Countless home purchases are doomed to failure from the start owing to insufficient equity and lack of sound advice to the prospective home purchaser regarding the financial obligations of his undertaking.

That is quoted, Senators, from Mr. Frederick H. Ecker's report to the housing conference, as chairman of the finance committee to this conference.

Much of the present trouble that has developed in regard to first mortgage loans is due to the demand of liquidity on the part of the banking and mortgage institutions at a time when the public is not prepared to do more than pay interest and taxes in the upkeep and maintenance of their property. I have a number of illustrations to demonstrate that point.

There is a vast sum of money which might be diverted to investment in securities founded upon first mortgages if some form of liquid investment could be devised which is well secured. This form of security is the one which the home loan banks are designed to provide.

Senator Watson. Let me ask you there, Mr. MacDougall. Can you get all the money you want to build houses ?

Mr. MacDougaLL. You can not get any, practically.
Senator Watson. You can not get any?

Mr. MacDOUGALL. You can not get any from the life insurance companies or banks of any kind, no. All they can do is to take care of refinancing people who are in distress. This is the most serious situation that has ever confronted the industry that has to do with building

Senator Watson. The building industry?

Mr. MacDougal. The building industry. If you take the record of the loss to the people of the United States in the sale of mortgage certificates and mortgage securities in the last 10 years, I think it is something like $800,000,000. I do not want to be quoted on that. But it is a figure that is well worthy of the consideration of your committee, Senator, to examine, because this home loan bill will practically put that kind of business out of commission, because they could not compete with your securities.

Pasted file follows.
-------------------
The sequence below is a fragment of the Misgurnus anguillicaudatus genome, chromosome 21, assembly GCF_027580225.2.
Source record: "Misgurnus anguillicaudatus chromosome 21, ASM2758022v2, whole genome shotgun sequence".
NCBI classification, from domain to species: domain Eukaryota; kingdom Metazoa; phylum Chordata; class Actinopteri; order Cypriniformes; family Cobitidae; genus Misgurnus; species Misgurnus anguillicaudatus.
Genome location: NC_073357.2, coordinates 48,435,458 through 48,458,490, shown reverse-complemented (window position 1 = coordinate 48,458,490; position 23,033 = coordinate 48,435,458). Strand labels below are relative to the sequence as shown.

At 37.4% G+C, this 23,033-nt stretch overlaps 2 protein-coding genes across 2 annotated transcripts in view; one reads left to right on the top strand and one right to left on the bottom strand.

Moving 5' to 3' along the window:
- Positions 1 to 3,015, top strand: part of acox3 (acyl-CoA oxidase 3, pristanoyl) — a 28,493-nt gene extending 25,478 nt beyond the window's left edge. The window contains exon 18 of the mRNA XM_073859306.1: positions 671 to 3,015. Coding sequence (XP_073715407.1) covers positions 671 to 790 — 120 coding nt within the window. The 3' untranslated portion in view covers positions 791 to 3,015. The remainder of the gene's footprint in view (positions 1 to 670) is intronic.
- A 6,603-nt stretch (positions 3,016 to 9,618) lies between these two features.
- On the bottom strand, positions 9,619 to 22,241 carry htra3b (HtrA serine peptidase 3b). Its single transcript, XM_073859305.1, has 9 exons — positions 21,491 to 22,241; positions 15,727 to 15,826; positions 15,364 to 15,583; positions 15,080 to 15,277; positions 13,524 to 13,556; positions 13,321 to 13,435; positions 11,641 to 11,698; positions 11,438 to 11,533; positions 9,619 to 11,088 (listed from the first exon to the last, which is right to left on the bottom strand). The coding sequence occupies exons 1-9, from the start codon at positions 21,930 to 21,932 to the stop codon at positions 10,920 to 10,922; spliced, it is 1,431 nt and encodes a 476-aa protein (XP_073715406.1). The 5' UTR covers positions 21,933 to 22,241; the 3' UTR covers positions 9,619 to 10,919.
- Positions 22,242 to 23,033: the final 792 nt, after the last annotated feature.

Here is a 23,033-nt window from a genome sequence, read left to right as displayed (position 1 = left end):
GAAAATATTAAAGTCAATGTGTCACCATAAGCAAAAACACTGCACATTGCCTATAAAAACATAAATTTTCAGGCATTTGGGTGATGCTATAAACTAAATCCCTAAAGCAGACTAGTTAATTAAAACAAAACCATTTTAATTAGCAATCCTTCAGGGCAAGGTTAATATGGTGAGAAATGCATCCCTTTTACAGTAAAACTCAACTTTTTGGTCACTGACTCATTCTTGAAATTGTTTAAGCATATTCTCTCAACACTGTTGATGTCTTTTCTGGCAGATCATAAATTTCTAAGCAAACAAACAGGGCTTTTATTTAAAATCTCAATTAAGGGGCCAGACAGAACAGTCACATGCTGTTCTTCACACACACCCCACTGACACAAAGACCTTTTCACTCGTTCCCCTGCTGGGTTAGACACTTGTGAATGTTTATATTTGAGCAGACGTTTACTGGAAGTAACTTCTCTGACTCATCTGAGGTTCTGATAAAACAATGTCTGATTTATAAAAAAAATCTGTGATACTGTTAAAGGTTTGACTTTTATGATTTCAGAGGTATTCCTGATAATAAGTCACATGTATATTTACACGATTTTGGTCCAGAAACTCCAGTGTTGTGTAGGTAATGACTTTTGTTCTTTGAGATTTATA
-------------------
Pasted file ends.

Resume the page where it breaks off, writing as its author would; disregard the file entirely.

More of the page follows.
The aggregate amount of real-estate loans now in the hands of national banks, State banks, and trust companies is estimated at this time at about $4,000,000,000.

The relieving of the commercial banks, which are reservoirs of short-term credits, from a large proportion of their real estate mortof great benefit, not only to owners of real estate, but to the comgage loans to the hands of permanent investors will certainly be mercial world as well, and should free that much of their funds for financing commerce and industry. While these results will také time to bring about, the general trend will be toward standardized mortgage conditions throughout the United States, a free flow of mortgage money and a ready market to investors in the premier real-estate security.

It has been suggested that the proposed amendments by Senator Glass, recently made to the Federal reserve bank law and the establishment of the Reconstruction Finance Corporation, would meet all reasonable requirements for discounting mortgage loans to meet the present emergency.